Here are some of the options we may discuss with you.
If there is an available amount of equity in your home, you can use this to access credit up to an approved limit.
What is equity? It’s the difference between the value of your home and the money you owe. For example, if your home is worth $700,000 and your home loan is $500,000, then you have $200,000 equity in your home.
You can generally borrow up to 80% of your home’s value (known as 80% of your Loan-to-Value Ratio). For a home worth $700,000 this would mean you could borrow $560,000, so if you already have a home loan of $500,000, this leaves $60,000 available to borrow for renovations. You can borrow a higher amount if you take out lenders mortgage insurance, but it is important to speak to your mortgage broker about the risks involved.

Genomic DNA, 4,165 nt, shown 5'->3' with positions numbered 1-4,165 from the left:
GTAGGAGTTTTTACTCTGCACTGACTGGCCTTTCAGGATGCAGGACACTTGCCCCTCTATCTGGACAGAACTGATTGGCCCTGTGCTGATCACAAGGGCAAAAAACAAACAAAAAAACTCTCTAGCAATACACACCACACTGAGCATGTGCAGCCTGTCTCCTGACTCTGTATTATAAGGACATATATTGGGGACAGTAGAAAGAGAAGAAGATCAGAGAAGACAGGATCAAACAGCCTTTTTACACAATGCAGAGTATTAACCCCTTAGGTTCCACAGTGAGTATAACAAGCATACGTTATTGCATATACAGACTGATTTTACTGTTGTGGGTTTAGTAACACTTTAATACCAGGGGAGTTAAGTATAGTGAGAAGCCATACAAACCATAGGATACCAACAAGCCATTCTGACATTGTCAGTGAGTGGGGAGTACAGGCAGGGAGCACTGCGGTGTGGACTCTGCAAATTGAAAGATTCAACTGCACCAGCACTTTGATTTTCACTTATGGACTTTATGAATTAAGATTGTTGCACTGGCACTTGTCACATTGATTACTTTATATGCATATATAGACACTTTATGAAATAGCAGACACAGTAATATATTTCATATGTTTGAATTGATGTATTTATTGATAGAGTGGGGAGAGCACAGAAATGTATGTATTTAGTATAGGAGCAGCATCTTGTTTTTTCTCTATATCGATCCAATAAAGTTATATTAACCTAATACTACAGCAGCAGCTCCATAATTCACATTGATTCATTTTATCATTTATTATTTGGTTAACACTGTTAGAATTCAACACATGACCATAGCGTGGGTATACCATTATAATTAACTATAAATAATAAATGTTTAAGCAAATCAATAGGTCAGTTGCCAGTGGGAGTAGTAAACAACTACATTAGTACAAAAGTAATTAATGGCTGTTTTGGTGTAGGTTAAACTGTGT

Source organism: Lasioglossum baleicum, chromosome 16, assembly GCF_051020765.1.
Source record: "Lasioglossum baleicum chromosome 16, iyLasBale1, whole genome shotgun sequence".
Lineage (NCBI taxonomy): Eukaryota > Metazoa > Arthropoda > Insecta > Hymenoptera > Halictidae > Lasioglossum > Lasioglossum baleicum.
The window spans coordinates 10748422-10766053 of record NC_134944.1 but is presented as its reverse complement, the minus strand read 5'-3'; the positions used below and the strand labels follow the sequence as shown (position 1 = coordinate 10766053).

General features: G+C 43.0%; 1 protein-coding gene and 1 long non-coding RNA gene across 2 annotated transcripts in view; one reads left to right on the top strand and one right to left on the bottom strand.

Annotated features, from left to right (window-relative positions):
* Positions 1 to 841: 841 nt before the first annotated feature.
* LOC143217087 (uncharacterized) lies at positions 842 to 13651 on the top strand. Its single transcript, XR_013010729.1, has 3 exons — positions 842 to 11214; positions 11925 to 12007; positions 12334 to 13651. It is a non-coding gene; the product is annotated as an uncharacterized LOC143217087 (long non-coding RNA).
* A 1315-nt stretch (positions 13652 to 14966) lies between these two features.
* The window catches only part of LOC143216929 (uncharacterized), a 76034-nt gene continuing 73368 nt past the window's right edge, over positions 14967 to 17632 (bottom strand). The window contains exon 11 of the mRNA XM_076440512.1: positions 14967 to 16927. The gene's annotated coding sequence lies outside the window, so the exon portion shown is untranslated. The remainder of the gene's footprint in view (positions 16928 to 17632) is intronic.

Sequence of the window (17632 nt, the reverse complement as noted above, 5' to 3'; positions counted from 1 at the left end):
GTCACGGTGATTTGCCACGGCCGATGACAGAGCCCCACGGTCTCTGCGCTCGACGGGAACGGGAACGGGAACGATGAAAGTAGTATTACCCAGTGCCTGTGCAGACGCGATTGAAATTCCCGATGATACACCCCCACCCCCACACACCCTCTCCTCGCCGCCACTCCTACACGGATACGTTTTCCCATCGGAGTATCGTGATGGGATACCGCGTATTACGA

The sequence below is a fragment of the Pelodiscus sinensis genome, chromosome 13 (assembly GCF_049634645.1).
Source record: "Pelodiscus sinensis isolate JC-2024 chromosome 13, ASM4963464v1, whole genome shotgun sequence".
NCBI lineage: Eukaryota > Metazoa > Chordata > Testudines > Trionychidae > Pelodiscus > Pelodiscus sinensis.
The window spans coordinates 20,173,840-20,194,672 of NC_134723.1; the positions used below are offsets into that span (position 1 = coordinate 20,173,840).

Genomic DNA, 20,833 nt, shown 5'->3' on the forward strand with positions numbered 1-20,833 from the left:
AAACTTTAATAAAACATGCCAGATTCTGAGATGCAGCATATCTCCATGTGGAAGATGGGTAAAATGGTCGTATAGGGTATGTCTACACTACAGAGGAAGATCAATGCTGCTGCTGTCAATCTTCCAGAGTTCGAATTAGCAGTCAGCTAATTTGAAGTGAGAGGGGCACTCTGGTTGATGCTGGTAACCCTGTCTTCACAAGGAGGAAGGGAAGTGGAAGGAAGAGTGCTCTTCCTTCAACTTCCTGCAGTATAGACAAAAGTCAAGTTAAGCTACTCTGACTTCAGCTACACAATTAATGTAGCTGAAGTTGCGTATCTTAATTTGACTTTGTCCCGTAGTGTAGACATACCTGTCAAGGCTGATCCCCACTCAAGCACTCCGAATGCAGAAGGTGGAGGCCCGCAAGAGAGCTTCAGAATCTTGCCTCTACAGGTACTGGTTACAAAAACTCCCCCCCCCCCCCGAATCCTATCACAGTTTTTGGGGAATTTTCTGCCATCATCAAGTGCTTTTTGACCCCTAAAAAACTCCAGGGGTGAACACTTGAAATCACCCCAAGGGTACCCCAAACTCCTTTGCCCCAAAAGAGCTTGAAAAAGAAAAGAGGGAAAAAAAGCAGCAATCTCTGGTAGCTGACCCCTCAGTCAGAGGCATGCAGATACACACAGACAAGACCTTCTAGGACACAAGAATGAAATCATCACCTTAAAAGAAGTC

This type of loan is not based on the property’s current value, but on a predicted value at completion.
Let’s say your new home is valued at $900,000 and the lender is willing to lend 80%, this would equate to total borrowings of $720,000. After taking away your existing home loan of $500,000, this would leave $220,000 available to borrow as a construction loan.
Unlike a regular loan that forwards all the money you borrowed on the loan settlement day, construction loans break the total amount down into components. Funds are drawn down progressively as you pay for each stage of the build, and when the builder invoices for a final time the lender pays it using the remainder of funds in your construction loan.
A benefit of this type of loan is that interest is only payable on the money drawn down.
Redraw / Top up
If your current home loan has a redraw facility and you’ve paid off more than your minimum repayments, you may be able to simply withdraw the extra money you’ve paid into your home loan to pay for your project costs.
Top up allows you to borrow funds on your existing home loan without taking out a separate loan.